Just in time for the 40th anniversary of the notorious 1980 McDuffie riots comes a new book to explain what happened – “Verdict on Trial: The Inside Story of the Cops Trial that Ignited Miami’s deadliest riot.”
Written by veteran Miami journalist John Dorschner, the book takes a new, hard look at what went wrong in one of America’s most devastating trials, revealing for the first time many details about problems in a case that the public assumed was certain to lead to convictions.
The book is available as a trade paperback and in an electronic Kindle edition at https://www.amazon.com/dp/B087SG6ZSC
Usually known as the “McDuffie cops case,” it involved the trial of five white Miami police officers accused of killing black motorcyclist Arthur McDuffie or attempting to cover up the way he died. On May 17, 1980, the cops were acquitted of all charges. Black neighborhoods erupted. Eighteen were killed. Property damage was $100 million.
What happened in that courtroom? This book offers not only new revelations about one of the most important trials in 20th Century America – but also a fresh perspective on the complexities of high-publicity, high-pressure cases down to the present day, especially those involving police officers charged with killing unarmed civilians.
In many of these high-profile cases, the media – and the public — often focuses on the accusations without fully comprehending the maneuvering that defense attorneys do in the courtroom to sway jurors.
“IMPOSSIBLE TO COMPREHEND”
So it was in the McDuffie case. The verdicts astonished almost everyone in Miami: “Simply numbing, impossible to comprehend,” moaned one editorial writer.
In fact, for those lawyers in the courtroom – prosecutors and defense – the verdicts were easy to comprehend. The state’s case was a mess.
WHY THE STATE’S CASE WAS A MESS
That’s the underlying theme of this book – released on the 40th anniversary of the verdicts and riots. Truth is, the state’s first four witnesses contradicted each other in profound ways. All of them were cops, testifying against other cops. The prosecutor admitted long after the trial was over: “Boy, they were terrible witnesses.”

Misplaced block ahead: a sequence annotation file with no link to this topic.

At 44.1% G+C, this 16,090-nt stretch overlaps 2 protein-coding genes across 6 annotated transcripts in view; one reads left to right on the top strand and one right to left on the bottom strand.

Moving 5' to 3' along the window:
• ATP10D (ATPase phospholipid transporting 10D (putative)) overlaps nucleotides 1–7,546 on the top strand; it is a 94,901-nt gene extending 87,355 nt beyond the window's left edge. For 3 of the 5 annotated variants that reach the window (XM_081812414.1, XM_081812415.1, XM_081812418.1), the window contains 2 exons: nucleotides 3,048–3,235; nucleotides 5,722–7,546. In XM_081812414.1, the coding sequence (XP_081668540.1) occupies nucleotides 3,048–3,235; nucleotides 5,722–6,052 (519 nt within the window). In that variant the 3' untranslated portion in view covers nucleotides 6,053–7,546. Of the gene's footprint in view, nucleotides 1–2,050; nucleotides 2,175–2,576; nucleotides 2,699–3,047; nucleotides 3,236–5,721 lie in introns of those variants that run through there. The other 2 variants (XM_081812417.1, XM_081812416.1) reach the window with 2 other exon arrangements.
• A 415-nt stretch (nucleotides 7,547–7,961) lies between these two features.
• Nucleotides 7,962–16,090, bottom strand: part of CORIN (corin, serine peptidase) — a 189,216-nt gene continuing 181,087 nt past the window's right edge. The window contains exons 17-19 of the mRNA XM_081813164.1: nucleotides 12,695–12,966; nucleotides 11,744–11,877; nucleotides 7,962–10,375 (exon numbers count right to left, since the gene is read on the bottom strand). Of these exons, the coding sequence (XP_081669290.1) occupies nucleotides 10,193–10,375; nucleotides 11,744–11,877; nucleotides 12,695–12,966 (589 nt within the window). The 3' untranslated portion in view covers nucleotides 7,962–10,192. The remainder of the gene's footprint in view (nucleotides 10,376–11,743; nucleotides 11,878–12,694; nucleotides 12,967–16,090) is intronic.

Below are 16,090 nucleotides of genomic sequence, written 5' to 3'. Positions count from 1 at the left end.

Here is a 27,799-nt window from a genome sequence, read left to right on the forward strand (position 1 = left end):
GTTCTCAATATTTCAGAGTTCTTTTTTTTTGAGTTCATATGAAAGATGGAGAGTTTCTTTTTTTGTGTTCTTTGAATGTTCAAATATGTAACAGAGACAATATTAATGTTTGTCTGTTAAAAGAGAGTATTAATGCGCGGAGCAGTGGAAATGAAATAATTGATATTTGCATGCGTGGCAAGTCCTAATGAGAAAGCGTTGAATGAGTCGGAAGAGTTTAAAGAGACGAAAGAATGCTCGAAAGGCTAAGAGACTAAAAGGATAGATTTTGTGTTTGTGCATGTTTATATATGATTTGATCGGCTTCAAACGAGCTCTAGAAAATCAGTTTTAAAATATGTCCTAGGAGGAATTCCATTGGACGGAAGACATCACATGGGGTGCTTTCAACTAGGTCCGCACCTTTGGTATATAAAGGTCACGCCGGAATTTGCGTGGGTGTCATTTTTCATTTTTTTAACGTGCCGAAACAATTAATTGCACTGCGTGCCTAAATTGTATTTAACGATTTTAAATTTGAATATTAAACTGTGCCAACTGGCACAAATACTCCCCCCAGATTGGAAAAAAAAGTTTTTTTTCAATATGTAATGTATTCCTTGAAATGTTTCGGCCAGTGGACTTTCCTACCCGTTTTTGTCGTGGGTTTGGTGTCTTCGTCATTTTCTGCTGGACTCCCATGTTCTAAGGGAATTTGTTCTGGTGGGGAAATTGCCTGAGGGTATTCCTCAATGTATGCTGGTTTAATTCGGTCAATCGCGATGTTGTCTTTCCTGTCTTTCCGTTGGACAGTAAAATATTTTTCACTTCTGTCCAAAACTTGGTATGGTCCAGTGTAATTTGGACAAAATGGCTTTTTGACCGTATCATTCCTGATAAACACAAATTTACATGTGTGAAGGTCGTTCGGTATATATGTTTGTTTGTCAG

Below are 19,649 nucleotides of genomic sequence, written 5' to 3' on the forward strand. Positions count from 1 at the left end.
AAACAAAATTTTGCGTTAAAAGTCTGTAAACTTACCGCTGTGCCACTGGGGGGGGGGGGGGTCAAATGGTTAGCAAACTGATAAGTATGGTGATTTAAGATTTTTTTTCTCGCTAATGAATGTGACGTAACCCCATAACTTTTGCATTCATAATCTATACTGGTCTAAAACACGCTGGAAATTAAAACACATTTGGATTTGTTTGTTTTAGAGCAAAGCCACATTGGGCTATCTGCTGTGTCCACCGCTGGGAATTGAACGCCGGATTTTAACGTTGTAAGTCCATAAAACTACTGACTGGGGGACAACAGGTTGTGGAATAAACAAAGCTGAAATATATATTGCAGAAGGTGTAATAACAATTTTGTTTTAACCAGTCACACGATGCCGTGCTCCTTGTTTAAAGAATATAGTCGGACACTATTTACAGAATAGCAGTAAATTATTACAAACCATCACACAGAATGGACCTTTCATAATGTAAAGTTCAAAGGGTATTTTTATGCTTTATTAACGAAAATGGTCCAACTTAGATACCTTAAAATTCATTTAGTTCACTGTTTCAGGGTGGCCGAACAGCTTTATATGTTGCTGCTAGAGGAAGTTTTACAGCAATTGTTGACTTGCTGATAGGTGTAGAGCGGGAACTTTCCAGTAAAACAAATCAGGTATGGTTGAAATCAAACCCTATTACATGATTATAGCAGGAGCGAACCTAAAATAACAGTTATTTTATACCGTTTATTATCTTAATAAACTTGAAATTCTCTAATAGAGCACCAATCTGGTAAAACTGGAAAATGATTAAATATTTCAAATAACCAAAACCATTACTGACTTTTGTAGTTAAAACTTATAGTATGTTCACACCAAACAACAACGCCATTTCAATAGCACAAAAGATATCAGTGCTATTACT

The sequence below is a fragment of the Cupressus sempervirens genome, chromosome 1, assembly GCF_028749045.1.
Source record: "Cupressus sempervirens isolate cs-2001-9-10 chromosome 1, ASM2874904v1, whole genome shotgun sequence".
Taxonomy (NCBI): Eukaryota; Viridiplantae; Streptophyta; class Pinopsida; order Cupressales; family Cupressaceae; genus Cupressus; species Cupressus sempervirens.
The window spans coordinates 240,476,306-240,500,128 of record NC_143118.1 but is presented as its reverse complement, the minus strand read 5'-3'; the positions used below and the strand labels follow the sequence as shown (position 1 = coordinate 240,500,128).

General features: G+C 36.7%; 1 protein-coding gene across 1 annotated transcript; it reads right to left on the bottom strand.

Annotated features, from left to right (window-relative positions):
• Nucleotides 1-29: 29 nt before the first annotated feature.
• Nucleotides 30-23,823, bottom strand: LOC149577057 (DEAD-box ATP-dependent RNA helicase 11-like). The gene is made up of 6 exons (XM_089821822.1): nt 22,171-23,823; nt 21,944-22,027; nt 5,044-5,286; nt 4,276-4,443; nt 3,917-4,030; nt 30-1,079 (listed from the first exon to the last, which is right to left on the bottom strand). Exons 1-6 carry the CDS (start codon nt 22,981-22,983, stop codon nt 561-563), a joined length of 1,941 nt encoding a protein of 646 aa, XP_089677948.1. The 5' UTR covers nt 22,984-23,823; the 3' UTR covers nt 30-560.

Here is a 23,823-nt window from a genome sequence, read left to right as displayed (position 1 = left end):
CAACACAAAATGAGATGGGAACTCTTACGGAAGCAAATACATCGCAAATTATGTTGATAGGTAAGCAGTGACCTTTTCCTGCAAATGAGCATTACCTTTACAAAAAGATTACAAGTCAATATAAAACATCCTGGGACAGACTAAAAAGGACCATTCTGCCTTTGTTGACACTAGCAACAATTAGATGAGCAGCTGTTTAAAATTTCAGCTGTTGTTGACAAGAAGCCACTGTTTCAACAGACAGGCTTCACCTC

THE LEAD DETECTIVE HAD DOUBTS
Even the lead homicide detective in the case confessed years later he wasn’t surprised at the verdicts: “Had I been on that jury, I might have had those same doubts.”
These opinions don’t diminish the underlying evidence that showed clearly that Arthur McDuffie was murdered. The autopsy concluded that the blows on his skull by a nightstick or heavy police flashlight must have been administered when he was lying on the ground or propped against a wall. His hands showed no defensive wounds: He wasn’t resisting. “Murder,” said the coroner. Still, as one defense attorney put it, “the question is who did what?”
PICKING THE WRONG JURORS
In the 40 years since, the acquittals have often been blamed on “an all-white jury,” as if that were sufficient explanation. Of course, there are many different kinds of whites, and this book will describe how one of the prosecution’s mistakes was selecting “law-and-order” men who tended naturally to sympathize with the cops on trial.
Throughout the book is a running commentary on the day-by-day court proceedings by James B. Lees, a nationally renowned trial attorney. He’s an ex-cop, ex-prosecutor who has tried over 400 cases. After the profound contradictions of just the first two state witnesses, he remarked: “At that point who — white, black, or green — would give any credence to this type of testimony and evidence?”